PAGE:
No one needed to find out. He had to end this. He took her hand in his, and silently got up. He smiled and said, “I’m sorry, I didn’t react well. You sort of sprung this on me.” “I know, I’m sorry”, she said apologetically, flashing him with a shy smile. He held her hand and took her close to the water. “I want you to know that I love you”, he said softly, looking her in the eyes. He kissed her gently; she closed her eyes, savoring the moment.

And the next moment it was done. He’d shoved her into the lake.

He knew she couldn’t swim; she was afraid of deep water. She tried to scream, but there was no one around to hear her. Every cry for help became softer as the water entered her lungs; she fought and struggled but finally her body failed her. The last he saw of her was her eyes, big and blue, betrayed by the only person she had ever trusted.

He managed to bury the truth with the help of his father; their story claimed that she had slipped and fallen over into the lake. She had drowned before she could be saved. With time, all was forgotten.

Until now. Someone remembered.

He couldn’t sleep for the rest of the night. Her eyes haunted him, asking him questions, making him uncomfortable in his own skin. He eventually gave up the attempt at 5 am, sitting upright. He couldn’t eat; he had lost his appetite. He stepped into his bath tub and took a cold shower. The water felt like acid on his skin; burning, reminding him of that horrific night. He gave in; he couldn’t take it anymore.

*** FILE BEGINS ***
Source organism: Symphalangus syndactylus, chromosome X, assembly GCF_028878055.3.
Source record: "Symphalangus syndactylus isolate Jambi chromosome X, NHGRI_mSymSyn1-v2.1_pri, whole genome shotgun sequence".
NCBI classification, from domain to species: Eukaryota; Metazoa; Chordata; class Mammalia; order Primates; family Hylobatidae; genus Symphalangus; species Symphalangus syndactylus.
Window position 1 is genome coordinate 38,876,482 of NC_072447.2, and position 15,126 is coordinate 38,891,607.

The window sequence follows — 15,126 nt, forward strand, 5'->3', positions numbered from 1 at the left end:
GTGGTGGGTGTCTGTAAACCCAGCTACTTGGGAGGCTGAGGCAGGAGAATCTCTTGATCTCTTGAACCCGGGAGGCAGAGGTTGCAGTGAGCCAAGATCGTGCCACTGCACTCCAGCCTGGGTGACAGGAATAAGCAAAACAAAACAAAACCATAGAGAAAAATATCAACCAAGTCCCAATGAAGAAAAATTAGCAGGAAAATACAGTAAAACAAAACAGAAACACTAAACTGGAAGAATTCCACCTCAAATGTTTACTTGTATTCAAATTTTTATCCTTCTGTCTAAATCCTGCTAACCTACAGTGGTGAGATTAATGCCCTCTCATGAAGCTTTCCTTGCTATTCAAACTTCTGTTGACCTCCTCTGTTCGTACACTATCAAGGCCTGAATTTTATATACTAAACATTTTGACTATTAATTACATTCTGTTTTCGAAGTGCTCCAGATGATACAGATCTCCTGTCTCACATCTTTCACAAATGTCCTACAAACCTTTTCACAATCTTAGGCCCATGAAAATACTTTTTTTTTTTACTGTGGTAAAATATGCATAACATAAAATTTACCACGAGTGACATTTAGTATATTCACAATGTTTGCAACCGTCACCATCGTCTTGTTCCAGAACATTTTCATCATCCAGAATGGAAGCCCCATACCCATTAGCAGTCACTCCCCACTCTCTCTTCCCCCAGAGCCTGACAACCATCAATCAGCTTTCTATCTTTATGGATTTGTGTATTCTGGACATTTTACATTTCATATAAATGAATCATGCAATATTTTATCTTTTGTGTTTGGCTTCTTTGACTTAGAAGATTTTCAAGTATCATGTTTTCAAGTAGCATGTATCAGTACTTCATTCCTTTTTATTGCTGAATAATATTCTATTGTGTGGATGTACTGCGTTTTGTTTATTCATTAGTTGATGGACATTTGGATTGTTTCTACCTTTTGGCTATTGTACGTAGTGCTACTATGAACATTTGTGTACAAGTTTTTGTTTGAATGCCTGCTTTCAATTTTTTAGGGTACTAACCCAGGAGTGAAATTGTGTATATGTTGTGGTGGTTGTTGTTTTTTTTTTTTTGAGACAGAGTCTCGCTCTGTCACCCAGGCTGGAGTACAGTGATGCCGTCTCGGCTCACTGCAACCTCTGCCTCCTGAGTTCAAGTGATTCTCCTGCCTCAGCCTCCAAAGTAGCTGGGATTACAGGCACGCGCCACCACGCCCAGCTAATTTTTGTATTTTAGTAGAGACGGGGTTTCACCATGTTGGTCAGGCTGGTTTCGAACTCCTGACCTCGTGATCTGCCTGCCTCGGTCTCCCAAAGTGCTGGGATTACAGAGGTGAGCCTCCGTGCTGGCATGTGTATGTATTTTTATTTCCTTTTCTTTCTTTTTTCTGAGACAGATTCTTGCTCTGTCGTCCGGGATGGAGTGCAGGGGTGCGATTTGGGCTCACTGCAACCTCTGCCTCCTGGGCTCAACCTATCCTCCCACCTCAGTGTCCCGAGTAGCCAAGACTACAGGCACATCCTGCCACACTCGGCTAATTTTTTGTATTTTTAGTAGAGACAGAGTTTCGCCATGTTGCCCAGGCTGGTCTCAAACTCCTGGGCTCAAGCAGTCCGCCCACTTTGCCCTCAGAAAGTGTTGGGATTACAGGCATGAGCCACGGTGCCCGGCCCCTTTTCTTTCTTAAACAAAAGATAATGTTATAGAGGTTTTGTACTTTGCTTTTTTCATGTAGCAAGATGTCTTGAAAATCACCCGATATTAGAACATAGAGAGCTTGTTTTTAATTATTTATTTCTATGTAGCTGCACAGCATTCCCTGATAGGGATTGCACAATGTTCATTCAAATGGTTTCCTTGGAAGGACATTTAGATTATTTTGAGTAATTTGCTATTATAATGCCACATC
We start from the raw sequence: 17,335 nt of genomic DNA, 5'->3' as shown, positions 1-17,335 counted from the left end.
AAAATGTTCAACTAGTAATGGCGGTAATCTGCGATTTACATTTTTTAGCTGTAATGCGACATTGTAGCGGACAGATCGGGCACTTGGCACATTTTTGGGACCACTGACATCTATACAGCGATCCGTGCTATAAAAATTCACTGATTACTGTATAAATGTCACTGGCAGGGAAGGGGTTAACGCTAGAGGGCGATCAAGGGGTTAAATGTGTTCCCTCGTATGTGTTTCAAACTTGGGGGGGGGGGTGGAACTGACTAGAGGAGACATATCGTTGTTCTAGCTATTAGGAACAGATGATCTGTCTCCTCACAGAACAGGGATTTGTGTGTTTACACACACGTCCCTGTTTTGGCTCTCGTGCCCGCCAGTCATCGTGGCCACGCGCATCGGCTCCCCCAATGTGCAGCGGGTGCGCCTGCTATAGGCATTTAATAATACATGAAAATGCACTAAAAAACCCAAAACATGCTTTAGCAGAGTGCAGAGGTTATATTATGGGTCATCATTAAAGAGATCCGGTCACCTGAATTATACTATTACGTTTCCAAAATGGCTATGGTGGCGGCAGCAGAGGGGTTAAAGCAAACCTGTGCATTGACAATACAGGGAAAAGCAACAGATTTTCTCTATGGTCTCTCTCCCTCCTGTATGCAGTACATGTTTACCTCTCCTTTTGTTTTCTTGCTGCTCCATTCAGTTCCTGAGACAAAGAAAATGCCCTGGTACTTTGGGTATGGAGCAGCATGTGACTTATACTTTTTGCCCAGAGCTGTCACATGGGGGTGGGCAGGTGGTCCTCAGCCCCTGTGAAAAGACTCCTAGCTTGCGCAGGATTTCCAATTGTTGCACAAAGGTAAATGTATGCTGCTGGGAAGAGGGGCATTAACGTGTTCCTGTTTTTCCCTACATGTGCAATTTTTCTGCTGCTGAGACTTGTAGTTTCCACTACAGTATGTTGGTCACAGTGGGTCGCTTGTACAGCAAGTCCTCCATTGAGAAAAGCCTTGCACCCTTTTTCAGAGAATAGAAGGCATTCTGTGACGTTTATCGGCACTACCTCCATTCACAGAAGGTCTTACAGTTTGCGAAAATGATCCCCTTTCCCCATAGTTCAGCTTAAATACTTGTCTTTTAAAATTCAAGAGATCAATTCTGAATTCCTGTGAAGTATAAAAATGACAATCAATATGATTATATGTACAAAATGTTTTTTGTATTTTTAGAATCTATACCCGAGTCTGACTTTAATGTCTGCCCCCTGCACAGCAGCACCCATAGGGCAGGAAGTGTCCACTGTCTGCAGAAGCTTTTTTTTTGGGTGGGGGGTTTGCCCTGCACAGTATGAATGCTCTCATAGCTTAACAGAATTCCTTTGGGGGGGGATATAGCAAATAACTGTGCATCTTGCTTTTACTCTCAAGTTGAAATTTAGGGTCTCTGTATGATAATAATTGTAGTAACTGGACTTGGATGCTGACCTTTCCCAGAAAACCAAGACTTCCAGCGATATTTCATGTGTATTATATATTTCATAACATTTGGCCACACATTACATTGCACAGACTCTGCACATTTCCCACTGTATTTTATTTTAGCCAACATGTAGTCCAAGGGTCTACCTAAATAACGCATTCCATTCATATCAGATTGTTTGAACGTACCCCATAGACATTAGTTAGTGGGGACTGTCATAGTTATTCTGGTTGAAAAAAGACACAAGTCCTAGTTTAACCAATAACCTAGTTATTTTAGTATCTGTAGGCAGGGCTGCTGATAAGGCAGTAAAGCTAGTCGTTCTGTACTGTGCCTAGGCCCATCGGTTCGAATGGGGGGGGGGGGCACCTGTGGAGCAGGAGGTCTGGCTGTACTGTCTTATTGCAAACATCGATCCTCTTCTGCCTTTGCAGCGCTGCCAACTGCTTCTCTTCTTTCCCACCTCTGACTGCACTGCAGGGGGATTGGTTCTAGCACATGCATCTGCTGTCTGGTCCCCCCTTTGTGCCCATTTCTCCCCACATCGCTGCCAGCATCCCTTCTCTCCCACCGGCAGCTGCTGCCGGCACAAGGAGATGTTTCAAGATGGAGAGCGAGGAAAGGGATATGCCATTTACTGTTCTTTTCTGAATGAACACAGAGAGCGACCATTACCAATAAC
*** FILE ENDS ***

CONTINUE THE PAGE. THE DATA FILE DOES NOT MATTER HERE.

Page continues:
He pulled out his truck and drove off, to Lover’s ledge. He wanted to make peace with himself and this place. He wanted a chance to apologize for what he had done. He wanted to weep and let all his grief out. He drove like a madman on the freeway, with every other car honking at him.

After about an hour, he finally made it. He was weak in the knees; he dragged his feet to the ledge. He was now standing at the exact spot where they had kissed; where he had looked into her deep blue eyes. He looked into the water and wept; he wanted to set things right but couldn’t. It was almost impossible to stand still. His feet crumbled against the tremendous strain of his almost limp body, and gave up. He fell into the cold water.

He didn’t try to fight it; the water current was too strong, pulling him in. As the water entered his body through his nose and mouth, he began hallucinating. He could see her standing on the ledge, her big blue eyes looking back at him. Her face twisted into a convoluted smile, a smile which seemed to relish his predicament. He looked at her eyes, one last time; he gazed into the deep ocean of blue.

And then it all went black.

The official statement was simple; Jack Johnson, aged 72, died by drowning at the Lover’s ledge, slipping and falling over. No evidence of foul play was found.

© 2013 Mihir Kamat
Inspired by this week’s writing challenge.
Image copyright of Mihir Kamat.